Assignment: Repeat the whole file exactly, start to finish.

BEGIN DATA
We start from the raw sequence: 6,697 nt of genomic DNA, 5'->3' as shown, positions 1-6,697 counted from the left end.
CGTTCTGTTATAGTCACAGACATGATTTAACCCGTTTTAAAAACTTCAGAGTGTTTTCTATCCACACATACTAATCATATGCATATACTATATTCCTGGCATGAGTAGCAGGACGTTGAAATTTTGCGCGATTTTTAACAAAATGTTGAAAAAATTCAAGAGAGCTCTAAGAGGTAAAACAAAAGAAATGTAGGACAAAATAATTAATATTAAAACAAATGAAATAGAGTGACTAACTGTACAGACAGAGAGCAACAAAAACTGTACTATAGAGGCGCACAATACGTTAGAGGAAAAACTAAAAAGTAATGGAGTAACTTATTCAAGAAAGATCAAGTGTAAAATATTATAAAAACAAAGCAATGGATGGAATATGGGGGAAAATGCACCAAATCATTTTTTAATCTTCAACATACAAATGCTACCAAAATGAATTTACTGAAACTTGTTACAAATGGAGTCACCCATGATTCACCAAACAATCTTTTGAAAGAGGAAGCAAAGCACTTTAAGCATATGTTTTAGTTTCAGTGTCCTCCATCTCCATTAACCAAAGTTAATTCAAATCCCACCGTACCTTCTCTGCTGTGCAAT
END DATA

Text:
We start from the raw sequence: 6,697 nt of genomic DNA, 5'->3' as shown, positions 1-6,697 counted from the left end.
CGTTCTGTTATAGTCACAGACATGATTTAACCCGTTTTAAAAACTTCAGAGTGTTTTCTATCCACACATACTAATCATATGCATATACTATATTCCTGGCATGAGTAGCAGGACGTTGAAATTTTGCGCGATTTTTAACAAAATGTTGAAAAAATTCAAGAGAGCTCTAAGAGGTAAAACAAAAGAAATGTAGGACAAAATAATTAATATTAAAACAAATGAAATAGAGTGACTAACTGTACAGACAGAGAGCAACAAAAACTGTACTATAGAGGCGCACAATACGTTAGAGGAAAAACTAAAAAGTAATGGAGTAACTTATTCAAGAAAGATCAAGTGTAAAATATTATAAAAACAAAGCAATGGATGGAATATGGGGGAAAATGCACCAAATCATTTTTTAATCTTCAACATACAAATGCTACCAAAATGAATTTACTGAAACTTGTTACAAATGGAGTCACCCATGATTCACCAAACAATCTTTTGAAAGAGGAAGCAAAGCACTTTAAGCATATGTTTTAGTTTCAGTGTCCTCCATCTCCATTAACCAAAGTTAATTCAAATCCCACCGTACCTTCTCTGCTGTGCAAT